On the other hand, in what tender strains did the Apostle address those who had received his word with power, and evinced its influence by a holy and heavenly conversation! He was amongst them “as gentle as a nursing mother; and was so affectionately disposed towards them, that he was willing to impart to them, not the Gospel only, but his own soul also, because they were dear unto him.” … Such then are still the feelings of faithful ministers in this day. They experience either straitness, or enlargement, according as their people evidence a disposition that becomes the Gospel, or a state of mind tending to obstruct its influence. And therefore, if you seek nothing but your own “profit,” you should, by a loving, submissive, and obedient spirit, encourage the efforts of your minister, and impart comfort to his soul.
So do the countercultural thing. Make RJ’s job easy by submitting to him, of cultivating a heart that wants to make his job of caring for you as easy as possible. Pray for him. Encourage him. Honor him. Make it easy for him to care for you not just so that his job is easy, but so that you thrive.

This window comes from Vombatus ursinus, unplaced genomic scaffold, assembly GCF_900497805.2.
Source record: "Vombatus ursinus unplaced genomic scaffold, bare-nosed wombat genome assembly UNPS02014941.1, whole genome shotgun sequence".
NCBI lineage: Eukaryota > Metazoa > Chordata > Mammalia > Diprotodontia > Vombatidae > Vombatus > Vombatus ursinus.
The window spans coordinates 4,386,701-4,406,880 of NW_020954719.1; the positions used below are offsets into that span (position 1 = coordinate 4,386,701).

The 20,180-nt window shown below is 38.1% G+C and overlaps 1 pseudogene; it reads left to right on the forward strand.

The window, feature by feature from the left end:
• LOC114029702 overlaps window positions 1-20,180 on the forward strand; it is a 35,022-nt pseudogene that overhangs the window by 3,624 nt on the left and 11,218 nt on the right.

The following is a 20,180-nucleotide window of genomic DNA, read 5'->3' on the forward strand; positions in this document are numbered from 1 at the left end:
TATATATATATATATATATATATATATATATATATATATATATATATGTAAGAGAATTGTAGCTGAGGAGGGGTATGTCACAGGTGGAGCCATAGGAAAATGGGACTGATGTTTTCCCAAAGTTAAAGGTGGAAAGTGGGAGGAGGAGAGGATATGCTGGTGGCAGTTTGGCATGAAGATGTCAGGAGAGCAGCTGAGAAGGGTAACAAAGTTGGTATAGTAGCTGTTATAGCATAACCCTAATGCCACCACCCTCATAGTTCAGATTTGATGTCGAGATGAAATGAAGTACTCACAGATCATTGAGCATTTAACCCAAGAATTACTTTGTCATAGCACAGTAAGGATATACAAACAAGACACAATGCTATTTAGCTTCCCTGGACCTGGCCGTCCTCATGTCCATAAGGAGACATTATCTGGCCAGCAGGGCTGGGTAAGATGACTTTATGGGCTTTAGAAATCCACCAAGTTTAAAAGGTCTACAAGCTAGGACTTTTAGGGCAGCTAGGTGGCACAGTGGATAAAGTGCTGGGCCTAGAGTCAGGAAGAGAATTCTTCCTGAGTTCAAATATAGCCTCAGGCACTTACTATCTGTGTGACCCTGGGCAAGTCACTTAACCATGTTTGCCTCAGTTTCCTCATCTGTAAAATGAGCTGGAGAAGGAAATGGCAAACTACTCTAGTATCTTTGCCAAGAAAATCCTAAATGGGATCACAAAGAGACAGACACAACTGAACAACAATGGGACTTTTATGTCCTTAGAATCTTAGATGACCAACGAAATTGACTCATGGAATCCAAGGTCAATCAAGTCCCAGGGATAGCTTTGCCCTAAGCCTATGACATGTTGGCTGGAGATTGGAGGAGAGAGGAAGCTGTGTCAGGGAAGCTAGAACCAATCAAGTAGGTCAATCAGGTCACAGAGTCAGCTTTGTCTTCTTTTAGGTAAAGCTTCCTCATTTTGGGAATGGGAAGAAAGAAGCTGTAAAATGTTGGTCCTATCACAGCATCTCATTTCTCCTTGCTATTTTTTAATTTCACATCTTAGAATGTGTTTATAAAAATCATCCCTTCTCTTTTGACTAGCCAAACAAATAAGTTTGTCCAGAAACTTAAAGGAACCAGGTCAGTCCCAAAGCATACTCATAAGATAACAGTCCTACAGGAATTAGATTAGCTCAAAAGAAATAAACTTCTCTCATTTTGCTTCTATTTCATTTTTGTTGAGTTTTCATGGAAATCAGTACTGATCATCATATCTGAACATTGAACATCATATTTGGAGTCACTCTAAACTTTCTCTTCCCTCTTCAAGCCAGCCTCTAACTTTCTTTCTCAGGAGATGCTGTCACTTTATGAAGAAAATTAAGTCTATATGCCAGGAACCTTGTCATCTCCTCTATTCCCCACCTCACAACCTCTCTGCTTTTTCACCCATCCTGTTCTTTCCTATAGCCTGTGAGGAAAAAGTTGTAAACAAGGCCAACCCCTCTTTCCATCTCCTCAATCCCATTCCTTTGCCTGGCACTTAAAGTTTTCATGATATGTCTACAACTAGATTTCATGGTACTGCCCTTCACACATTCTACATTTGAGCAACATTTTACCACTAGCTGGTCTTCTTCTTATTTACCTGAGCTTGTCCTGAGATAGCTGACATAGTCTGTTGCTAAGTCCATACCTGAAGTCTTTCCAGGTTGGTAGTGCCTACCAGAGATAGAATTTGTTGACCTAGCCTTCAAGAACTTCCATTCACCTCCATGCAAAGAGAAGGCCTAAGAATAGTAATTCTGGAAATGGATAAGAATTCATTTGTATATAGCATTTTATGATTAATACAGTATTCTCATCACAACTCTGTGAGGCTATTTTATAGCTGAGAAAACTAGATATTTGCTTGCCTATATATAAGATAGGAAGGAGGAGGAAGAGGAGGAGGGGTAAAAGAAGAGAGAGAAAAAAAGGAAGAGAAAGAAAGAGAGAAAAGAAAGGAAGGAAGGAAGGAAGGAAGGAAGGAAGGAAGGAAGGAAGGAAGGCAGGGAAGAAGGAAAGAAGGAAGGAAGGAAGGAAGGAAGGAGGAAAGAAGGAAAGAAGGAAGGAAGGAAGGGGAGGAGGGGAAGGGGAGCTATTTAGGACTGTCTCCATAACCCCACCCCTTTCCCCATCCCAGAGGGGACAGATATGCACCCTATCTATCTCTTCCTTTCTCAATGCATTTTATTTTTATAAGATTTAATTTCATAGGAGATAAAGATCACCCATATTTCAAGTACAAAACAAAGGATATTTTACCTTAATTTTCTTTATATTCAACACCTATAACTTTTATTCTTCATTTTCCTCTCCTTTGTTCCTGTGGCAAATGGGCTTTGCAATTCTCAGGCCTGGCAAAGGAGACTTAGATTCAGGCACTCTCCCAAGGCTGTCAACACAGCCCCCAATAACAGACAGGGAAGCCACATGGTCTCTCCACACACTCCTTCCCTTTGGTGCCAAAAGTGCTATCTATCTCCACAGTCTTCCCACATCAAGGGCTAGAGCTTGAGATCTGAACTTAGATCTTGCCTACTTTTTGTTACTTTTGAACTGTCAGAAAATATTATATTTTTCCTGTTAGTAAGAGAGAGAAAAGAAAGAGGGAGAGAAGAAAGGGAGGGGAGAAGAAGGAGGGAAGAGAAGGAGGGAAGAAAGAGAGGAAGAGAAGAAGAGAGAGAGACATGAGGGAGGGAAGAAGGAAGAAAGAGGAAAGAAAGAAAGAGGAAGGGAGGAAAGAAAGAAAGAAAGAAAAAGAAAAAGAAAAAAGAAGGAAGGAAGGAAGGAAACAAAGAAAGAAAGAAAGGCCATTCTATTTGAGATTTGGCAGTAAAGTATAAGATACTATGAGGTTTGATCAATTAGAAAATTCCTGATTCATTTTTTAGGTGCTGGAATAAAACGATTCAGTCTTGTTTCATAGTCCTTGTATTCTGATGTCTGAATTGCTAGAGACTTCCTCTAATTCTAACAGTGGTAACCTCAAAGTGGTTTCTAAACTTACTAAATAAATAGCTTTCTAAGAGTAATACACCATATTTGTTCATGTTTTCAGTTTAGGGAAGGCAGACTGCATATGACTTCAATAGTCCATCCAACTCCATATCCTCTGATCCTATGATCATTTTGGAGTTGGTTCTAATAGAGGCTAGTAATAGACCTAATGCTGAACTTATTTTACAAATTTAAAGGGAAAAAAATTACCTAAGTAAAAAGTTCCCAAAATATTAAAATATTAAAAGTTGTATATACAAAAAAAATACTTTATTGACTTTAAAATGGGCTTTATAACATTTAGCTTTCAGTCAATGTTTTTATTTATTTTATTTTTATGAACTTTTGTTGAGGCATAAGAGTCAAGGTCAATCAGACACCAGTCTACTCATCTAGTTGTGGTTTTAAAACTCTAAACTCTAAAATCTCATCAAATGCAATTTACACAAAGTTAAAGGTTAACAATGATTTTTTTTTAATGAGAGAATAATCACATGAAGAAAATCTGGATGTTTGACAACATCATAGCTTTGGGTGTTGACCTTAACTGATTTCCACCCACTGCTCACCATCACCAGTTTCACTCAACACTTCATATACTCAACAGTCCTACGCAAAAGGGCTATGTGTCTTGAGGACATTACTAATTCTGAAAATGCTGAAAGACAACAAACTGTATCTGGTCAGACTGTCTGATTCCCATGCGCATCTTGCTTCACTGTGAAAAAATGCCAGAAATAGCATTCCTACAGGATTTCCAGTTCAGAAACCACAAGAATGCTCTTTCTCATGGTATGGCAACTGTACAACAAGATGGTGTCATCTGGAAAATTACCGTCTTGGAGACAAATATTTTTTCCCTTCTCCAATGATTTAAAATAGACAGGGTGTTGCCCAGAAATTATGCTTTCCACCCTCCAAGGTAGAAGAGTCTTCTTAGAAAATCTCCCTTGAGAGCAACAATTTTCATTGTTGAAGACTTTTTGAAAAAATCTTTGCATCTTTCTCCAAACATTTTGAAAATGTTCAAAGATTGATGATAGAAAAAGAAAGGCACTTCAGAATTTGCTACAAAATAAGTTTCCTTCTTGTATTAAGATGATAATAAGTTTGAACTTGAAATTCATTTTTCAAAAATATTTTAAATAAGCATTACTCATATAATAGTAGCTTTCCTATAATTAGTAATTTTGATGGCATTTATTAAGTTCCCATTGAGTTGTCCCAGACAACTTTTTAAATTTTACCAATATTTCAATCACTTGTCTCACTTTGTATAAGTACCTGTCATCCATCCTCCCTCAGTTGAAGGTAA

I love how Jared Wilson puts it:
It is my goal now, for as long as God would have me simply as a sheep and not a shepherd, to be as low-maintenance as I can manage for my church. When my pastor sees me coming … I want him not to inwardly sigh or tense up or have to marshal some extra patience or energy but to relax a little, smile, and feel safe.
That’s it. I’ve tried to stay as close to Scripture as possible.
RJ: Preach the Word. It really matters. Do so with preparation, persistence, application, patience, and doctrine.
Crestwicke: As RJ loves you and points you to Christ, imitate him. Submit to him.
My prayer is that as RJ faithfully discharges his responsibilities, and as you, Crestwicke, faithfully imitate and follow him, that you all together will run hard after God together, magnifying Jesus’ mighty name more and more for his glory and for your great joy.
Now may the God of peace who brought again from the dead our Lord Jesus, the great shepherd of the sheep, by the blood of the eternal covenant, 21 equip you with everything good that you may do his will, working in us that which is pleasing in his sight, through Jesus Christ, to whom be glory forever and ever. Amen. (Hebrews 13:20-21)